Early clinical trials of a new malaria vaccine are raising hopes of a major breakthrough against the disease.
For the first time, the vaccine trials showed a high efficacy rate above the World Health Organisation’s (WHO) standard.
When trialled in 450 children in Burkina Faso, the Oxford-developed vaccine prevented the disease 77% of the time amongst those receiving it. In a landmark achievement, the result exceeded the WHO’s target efficacy rate of 75%.
The vaccine is now set to undergo further scrutiny in larger and tougher trials.
Why is this significant?
The development of an effective and safe COVID-19 vaccine may have taken less than a year, but efforts to do the same for malaria have been ongoing for the last half century.
This is mainly due to the low investment in developing a vaccine for a disease that mainly affects low and middle-income countries. In addition, the malaria parasite is complex and requires a very high immune response to fight it off.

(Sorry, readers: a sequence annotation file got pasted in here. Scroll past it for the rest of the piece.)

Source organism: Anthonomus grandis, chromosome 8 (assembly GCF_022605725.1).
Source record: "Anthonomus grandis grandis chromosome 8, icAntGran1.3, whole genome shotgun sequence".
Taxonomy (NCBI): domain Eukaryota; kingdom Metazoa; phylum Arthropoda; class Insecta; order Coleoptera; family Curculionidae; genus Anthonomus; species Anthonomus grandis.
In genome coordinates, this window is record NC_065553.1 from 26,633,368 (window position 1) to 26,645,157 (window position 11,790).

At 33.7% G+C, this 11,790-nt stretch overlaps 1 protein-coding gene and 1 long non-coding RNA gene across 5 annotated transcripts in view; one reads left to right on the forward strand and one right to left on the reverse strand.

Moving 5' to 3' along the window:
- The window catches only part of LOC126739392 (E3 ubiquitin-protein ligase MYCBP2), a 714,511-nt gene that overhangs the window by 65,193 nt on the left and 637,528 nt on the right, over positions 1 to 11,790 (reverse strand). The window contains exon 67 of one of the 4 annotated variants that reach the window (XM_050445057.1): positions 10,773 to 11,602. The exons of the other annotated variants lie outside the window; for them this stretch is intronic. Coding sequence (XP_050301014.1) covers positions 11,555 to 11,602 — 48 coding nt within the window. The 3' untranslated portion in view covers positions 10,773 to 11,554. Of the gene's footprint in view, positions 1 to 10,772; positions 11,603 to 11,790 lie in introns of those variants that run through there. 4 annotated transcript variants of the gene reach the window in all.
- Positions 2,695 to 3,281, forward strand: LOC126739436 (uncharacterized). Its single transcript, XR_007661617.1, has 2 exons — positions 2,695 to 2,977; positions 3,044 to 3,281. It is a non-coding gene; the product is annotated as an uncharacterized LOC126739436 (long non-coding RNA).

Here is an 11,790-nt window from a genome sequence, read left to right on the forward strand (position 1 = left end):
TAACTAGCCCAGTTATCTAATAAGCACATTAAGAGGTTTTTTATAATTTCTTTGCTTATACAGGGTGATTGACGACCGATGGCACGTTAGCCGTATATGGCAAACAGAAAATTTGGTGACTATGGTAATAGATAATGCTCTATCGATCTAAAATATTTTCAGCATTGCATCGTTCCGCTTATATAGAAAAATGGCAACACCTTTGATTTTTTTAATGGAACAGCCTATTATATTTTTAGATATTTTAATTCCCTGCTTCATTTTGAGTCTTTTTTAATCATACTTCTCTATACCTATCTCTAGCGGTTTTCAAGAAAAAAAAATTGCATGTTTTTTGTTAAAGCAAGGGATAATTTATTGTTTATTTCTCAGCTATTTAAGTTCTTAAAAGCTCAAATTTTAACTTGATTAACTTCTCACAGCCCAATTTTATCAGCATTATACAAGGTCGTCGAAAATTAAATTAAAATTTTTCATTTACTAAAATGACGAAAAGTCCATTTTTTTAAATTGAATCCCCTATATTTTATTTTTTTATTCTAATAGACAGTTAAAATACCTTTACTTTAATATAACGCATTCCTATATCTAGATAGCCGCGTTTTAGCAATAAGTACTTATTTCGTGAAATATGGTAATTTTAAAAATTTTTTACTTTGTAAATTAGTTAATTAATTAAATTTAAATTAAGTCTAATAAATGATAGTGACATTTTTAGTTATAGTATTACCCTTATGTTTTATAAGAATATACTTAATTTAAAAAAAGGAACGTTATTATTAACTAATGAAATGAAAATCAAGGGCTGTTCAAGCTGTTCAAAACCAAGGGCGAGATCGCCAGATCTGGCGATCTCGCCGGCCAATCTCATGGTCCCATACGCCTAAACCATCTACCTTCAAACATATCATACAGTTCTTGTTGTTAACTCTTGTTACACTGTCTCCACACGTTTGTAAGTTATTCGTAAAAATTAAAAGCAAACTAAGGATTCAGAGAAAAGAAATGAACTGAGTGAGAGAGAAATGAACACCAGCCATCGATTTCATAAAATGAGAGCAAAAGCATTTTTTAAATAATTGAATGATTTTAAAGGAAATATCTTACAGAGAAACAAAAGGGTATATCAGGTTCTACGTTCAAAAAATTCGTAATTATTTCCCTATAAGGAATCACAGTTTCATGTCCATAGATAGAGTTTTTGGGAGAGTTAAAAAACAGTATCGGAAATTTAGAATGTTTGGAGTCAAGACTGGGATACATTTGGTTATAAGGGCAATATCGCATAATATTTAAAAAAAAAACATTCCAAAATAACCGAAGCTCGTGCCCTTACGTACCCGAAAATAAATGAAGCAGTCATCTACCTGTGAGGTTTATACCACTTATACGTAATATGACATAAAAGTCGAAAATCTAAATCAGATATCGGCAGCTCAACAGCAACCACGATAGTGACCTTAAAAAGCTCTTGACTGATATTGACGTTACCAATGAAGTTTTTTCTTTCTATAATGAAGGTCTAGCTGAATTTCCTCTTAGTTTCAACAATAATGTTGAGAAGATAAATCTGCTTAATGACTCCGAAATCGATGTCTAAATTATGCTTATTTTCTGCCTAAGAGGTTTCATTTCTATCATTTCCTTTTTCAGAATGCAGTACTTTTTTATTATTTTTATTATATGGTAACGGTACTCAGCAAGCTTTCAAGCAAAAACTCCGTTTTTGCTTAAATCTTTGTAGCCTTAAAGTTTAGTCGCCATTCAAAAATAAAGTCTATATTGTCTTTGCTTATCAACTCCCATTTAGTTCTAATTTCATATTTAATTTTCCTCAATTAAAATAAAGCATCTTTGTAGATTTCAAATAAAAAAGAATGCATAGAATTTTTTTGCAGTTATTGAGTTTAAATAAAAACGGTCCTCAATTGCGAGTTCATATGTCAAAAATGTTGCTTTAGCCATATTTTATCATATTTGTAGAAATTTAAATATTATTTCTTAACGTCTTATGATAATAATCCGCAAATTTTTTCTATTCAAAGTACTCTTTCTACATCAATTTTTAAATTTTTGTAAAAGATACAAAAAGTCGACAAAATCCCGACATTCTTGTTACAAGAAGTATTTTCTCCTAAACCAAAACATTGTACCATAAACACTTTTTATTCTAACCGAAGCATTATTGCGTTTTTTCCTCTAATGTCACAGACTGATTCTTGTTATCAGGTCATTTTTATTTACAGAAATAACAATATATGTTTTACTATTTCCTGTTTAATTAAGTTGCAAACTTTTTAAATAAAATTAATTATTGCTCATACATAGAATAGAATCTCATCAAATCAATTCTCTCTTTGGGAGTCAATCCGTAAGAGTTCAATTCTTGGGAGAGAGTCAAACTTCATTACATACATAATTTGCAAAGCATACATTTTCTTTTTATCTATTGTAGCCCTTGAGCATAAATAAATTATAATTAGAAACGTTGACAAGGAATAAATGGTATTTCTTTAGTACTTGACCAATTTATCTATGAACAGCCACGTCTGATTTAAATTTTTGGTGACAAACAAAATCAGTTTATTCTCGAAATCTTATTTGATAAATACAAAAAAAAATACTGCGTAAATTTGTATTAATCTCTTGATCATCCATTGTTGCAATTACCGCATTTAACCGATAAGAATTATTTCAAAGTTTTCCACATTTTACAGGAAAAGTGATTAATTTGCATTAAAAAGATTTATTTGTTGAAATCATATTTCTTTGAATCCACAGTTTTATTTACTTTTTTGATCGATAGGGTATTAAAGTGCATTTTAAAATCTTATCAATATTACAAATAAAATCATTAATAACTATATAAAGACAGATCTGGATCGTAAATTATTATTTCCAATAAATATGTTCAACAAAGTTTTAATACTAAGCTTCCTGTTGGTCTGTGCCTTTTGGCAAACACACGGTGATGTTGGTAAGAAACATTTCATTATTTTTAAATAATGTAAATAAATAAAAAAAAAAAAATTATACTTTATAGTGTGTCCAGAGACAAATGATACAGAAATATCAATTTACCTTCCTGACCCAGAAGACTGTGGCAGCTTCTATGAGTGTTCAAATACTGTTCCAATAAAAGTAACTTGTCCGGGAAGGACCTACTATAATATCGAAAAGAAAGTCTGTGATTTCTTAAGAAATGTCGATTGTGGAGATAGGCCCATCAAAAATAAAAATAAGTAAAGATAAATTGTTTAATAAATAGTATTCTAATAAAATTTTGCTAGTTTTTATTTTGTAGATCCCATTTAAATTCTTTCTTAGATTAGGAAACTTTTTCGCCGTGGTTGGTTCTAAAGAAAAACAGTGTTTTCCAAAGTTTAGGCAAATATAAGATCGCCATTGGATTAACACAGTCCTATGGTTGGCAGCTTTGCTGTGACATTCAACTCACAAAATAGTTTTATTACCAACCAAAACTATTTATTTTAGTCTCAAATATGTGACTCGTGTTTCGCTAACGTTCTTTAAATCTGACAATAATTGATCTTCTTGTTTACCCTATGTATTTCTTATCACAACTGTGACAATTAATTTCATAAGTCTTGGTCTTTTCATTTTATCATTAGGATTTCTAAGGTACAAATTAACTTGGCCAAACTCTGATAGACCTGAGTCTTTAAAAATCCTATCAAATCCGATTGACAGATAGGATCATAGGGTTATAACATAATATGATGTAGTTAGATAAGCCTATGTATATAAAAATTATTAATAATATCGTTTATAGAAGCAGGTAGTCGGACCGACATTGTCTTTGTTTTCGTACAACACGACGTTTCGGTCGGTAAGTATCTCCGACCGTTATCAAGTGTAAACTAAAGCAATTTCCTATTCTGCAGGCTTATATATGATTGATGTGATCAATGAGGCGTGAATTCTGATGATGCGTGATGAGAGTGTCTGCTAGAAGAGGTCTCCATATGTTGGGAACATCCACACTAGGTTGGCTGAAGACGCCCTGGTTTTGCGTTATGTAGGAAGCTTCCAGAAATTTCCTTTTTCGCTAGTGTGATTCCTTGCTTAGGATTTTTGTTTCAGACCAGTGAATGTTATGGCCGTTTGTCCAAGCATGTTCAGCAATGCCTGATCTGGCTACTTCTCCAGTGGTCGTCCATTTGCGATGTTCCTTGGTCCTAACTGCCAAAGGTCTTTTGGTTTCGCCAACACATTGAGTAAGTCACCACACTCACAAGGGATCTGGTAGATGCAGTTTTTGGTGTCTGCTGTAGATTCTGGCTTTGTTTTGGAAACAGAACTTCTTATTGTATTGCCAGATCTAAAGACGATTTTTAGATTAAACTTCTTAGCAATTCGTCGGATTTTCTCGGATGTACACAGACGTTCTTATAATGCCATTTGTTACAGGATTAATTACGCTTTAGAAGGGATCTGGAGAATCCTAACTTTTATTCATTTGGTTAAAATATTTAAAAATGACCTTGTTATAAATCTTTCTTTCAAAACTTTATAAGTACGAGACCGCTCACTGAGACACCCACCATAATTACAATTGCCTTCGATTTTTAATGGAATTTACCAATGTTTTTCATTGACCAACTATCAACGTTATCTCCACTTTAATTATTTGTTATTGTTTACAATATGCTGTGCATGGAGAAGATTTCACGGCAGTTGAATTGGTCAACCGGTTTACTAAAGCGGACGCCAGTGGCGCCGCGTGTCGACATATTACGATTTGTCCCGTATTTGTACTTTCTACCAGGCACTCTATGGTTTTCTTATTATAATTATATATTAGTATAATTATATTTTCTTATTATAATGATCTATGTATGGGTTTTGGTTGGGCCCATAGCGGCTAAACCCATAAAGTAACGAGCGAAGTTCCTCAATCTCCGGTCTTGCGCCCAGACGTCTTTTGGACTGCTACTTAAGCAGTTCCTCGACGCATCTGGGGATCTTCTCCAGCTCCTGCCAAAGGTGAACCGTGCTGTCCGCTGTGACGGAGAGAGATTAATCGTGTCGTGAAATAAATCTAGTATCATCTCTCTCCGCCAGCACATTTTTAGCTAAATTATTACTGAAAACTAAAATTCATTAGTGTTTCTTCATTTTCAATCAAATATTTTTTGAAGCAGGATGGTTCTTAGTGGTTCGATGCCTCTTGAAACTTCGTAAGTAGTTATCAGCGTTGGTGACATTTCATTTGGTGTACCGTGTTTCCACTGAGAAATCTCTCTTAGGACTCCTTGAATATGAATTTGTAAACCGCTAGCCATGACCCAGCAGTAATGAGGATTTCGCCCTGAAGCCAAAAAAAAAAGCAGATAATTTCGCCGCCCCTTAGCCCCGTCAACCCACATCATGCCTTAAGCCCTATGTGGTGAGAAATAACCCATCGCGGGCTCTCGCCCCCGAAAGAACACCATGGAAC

In 2019, the WHO says almost half of the world’s population was at risk of malaria and most deaths occur in sub-Saharan Africa. In 2019, the six countries that accounted for approximately half of all malaria deaths worldwide included: Nigeria, the Democratic Republic of Congo, United Republic of Tanzania, Burkina Faso, Mozambique, and Niger.
What is malaria?
Malaria is an ancient disease that has been afflicting humans for thousands of years. The illness is caused by a parasite that is spread through mosquito bites, but can also be transmitted between humans. Symptoms include fever, chills and headache and can be difficult to recognise as malaria.
One of the five parasite species that cause malaria in humans – P. falciparum – can lead to severe illness, and even death, if not treated within 24 hours. In 2018, P. falciparum accounted for 99.7% of estimated malaria cases in the African Region, 50% of cases in the South-East Asia Region, 71% of cases in the Eastern Mediterranean and 65% in the Western Pacific.
229 million: the number of estimated malaria cases worldwide in 2019.
5: the most vulnerable group of malaria sufferers are aged under five years old.
94%: the proportion of malaria cases that burden the African region.
409,000: the number of estimated malaria deaths in 2019.